How can the knowledge of our experienced staff be preserved, and be made more accessible to younger and newer colleagues? The KM Core Team has come up with the novel idea of making a series of clear, one-minute videos showing the solutions to the problems that the senior staff have devised.

Preserving precious knowhow using today’s technology

The KM Core Team started interviewing seniors such as Fung, and studying the problems that the engineering team had encountered, then handed over to younger members such as Timothy, to transform this knowledge into videos using the latest media technology.

This innovative approach is new and interesting for Fung: “Nowadays, young people tend to use less text and words and more pictures. Hence, it’s a good idea to make a short film that better suits their habits.”

However, both Fung and Timothy recall that it was not easy at the beginning: the seniors were not totally clear about what the juniors needed to know, while the junior colleagues sometimes found it hard to understand. “It’s like a secondary school teacher who knows all the maths problems, but whose students may not even know the basics of 1+1=2; therefore, the teacher has to start from the beginning,” Timothy laughs.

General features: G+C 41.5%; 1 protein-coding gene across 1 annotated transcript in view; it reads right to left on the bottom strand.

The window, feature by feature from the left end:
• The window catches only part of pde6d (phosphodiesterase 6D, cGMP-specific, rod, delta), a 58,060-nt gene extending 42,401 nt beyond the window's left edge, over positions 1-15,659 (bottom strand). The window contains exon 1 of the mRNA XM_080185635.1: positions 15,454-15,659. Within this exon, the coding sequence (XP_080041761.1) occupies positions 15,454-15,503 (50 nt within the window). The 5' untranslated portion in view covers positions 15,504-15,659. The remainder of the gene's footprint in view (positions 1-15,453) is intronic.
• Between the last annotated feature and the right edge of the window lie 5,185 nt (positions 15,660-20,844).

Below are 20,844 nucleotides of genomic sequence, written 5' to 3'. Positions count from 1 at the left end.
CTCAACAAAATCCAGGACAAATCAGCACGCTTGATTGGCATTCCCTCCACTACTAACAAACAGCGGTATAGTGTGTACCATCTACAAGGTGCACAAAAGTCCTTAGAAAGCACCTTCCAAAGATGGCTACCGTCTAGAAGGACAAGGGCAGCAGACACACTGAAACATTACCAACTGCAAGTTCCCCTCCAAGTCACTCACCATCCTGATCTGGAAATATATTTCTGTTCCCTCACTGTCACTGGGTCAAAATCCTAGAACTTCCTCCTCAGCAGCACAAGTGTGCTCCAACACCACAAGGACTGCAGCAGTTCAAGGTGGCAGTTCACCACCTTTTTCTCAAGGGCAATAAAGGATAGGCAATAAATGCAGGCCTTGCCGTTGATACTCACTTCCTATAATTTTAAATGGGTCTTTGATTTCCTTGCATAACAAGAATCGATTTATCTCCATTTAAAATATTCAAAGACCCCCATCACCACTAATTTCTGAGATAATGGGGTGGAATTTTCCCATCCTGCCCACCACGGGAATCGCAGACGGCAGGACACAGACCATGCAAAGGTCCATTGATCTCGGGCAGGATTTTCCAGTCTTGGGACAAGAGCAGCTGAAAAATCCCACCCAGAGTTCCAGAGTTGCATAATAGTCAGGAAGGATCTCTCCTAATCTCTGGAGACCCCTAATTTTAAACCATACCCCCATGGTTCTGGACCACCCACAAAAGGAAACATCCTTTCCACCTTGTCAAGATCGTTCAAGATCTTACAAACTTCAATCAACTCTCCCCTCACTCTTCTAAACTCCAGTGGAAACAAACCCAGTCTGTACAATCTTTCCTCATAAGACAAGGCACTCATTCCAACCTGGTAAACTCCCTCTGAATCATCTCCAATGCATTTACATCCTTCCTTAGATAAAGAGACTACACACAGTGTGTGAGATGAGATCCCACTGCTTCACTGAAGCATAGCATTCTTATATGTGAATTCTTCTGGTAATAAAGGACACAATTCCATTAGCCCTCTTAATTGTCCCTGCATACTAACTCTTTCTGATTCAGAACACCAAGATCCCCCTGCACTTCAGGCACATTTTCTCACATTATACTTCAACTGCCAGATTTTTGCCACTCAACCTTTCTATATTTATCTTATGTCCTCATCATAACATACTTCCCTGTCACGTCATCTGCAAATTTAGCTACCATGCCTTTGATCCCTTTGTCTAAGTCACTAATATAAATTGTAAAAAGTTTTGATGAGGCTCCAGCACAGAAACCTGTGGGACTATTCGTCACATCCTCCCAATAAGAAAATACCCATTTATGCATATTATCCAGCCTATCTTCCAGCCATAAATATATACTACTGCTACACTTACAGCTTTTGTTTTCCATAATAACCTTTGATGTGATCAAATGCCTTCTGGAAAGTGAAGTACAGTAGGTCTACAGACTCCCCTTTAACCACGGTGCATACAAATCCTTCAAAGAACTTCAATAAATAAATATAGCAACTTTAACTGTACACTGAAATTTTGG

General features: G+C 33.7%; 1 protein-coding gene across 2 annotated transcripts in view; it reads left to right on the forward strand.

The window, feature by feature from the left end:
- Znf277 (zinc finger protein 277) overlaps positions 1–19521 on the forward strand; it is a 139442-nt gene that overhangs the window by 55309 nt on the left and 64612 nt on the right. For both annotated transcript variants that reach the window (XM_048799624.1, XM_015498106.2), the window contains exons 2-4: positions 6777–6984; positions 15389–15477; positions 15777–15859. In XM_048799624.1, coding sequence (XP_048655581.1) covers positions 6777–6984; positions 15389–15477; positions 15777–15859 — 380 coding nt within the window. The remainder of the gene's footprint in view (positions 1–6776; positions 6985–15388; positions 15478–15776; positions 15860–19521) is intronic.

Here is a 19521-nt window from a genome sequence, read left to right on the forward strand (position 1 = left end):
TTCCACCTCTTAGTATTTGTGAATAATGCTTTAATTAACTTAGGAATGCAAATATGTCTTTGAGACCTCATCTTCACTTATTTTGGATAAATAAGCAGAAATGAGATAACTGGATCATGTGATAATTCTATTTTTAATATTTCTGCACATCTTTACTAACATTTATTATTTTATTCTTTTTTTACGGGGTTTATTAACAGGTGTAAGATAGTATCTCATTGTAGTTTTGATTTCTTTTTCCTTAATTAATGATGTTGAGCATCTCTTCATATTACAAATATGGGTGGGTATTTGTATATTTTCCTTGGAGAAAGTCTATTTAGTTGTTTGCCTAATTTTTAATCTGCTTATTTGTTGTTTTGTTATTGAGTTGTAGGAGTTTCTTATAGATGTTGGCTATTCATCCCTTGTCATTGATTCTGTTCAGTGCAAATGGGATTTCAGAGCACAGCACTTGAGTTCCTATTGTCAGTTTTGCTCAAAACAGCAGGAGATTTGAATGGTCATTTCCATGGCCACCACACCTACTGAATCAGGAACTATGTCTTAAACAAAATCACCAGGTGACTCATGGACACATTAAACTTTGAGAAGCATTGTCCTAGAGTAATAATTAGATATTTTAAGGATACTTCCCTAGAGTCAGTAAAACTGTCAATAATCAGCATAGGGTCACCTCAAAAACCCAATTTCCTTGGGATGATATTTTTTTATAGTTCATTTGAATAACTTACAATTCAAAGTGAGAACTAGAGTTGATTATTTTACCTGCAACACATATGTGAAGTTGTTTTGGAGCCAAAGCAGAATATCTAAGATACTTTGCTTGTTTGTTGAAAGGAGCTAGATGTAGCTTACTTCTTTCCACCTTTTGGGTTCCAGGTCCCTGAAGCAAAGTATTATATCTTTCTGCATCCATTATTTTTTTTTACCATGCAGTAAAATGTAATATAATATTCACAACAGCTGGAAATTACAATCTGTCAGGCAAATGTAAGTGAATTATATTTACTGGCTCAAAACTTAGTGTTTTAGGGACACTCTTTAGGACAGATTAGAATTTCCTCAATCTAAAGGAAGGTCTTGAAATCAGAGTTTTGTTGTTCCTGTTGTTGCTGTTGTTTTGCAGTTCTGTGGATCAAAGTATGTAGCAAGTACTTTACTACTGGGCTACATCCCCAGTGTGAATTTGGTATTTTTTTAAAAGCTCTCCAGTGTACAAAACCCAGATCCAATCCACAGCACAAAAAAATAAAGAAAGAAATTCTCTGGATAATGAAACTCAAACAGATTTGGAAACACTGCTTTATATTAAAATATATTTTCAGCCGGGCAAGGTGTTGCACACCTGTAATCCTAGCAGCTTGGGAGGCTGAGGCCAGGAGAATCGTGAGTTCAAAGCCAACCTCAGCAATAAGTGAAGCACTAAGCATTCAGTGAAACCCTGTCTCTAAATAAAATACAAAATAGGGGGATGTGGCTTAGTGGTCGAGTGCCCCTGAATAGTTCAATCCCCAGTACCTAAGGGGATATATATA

Communication has improved over time and the culture is slowly changing. It is also a continuous process of knowledge mining — the teachers are growing to realise that they need to introduce all the knowledge clearly, piece by piece; and the young staff are becoming more willing to ask and learn.

Already, the KM Initiative has produced close to 20 videos covering the more common failures that can occur in the various cargo storage systems at SuperTerminal 1. The next step is to store the videos on a cloud-based platform so they can be viewed by staff on their tablets, mobile phones and handhelds provided by the company — at any time and from any place.

Mentorship no longer the only way

When Fung first joined the company, he also learned from his mentors and studied the manuals. “You had to take your own time with the manual, and the teacher had a busy job, so you had to take the initiative and ask him before he would teach you,” he recalls.

After working for many years and becoming a senior member of the engineering team, Fung feels his participation in the KM activities has been very beneficial. “Knowledge is evolving and so are the methods of transmission, from the former mentorship, face-to-face classes and practical classes to the current virtual classes and video teaching. The knowledge and experience of our seniors accumulates over time and will be lost if it is not preserved and shared. This project has far-reaching implications for knowledge preservation, management and heritage.”

After decades of working at the terminal, providing excellent engineering support for the relentless process of handling and storing shipments, Fung has now taken the time to work with the younger staff and capture his invaluable knowledge and experience. The next stage for the KM Core Team is to extend their work to other departments, with the aim that all the wisdom and art of the older generations can be passed on to every young Hactl staffer, and in an innovative and engaging way that is more suited to their ways of learning.